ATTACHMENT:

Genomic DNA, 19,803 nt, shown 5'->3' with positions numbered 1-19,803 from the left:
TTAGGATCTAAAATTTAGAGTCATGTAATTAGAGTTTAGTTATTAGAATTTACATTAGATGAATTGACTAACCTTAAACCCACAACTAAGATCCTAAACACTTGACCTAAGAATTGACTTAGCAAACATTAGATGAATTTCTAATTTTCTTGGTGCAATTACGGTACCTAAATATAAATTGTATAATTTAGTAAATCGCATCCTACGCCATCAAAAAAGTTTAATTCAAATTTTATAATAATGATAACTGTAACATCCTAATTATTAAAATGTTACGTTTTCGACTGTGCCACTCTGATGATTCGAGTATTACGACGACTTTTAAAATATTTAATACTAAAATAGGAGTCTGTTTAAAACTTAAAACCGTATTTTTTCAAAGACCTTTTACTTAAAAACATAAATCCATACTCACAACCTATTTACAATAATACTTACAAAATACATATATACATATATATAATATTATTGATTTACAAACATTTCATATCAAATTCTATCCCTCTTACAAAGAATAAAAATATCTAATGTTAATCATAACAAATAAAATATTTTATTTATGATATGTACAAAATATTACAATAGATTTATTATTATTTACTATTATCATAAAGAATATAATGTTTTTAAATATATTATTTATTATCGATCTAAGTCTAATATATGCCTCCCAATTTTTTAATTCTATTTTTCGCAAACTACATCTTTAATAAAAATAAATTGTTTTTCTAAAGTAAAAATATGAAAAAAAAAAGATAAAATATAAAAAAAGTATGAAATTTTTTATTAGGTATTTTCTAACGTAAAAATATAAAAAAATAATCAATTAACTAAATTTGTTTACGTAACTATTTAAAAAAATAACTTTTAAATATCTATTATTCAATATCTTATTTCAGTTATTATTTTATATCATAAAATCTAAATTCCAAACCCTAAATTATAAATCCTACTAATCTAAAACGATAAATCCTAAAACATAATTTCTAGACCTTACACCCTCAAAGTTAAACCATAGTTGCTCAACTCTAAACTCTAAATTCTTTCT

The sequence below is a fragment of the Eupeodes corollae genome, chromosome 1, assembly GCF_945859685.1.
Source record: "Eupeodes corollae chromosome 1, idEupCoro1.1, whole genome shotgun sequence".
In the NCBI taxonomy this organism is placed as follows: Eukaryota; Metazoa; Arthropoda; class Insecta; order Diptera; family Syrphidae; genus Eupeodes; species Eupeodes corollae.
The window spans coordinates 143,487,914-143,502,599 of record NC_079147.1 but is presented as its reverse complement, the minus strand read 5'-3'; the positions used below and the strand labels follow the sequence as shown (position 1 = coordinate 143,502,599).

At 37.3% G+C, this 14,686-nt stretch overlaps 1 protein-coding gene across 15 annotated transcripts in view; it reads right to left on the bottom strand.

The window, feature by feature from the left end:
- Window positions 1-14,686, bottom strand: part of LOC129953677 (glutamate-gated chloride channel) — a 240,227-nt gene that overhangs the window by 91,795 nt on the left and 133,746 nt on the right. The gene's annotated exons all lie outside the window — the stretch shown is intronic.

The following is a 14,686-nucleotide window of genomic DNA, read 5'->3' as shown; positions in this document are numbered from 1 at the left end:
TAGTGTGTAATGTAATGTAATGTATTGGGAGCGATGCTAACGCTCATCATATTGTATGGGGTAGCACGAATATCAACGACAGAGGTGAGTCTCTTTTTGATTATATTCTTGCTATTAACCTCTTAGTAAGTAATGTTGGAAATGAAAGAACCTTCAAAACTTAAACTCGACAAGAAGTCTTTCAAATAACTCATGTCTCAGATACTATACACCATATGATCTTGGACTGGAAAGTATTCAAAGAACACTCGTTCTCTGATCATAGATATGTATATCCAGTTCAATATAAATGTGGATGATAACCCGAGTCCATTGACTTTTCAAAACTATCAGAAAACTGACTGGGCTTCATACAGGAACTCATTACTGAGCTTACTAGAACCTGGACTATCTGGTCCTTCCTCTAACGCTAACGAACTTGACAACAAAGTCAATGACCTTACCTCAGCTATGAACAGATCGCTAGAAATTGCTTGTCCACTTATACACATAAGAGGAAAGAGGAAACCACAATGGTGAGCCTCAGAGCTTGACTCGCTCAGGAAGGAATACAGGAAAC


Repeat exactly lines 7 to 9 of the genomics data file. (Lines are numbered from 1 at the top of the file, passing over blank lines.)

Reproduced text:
At 37.3% G+C, this 14,686-nt stretch overlaps 1 protein-coding gene across 15 annotated transcripts in view; it reads right to left on the bottom strand.

The window, feature by feature from the left end:
- Window positions 1-14,686, bottom strand: part of LOC129953677 (glutamate-gated chloride channel) — a 240,227-nt gene that overhangs the window by 91,795 nt on the left and 133,746 nt on the right. The gene's annotated exons all lie outside the window — the stretch shown is intronic.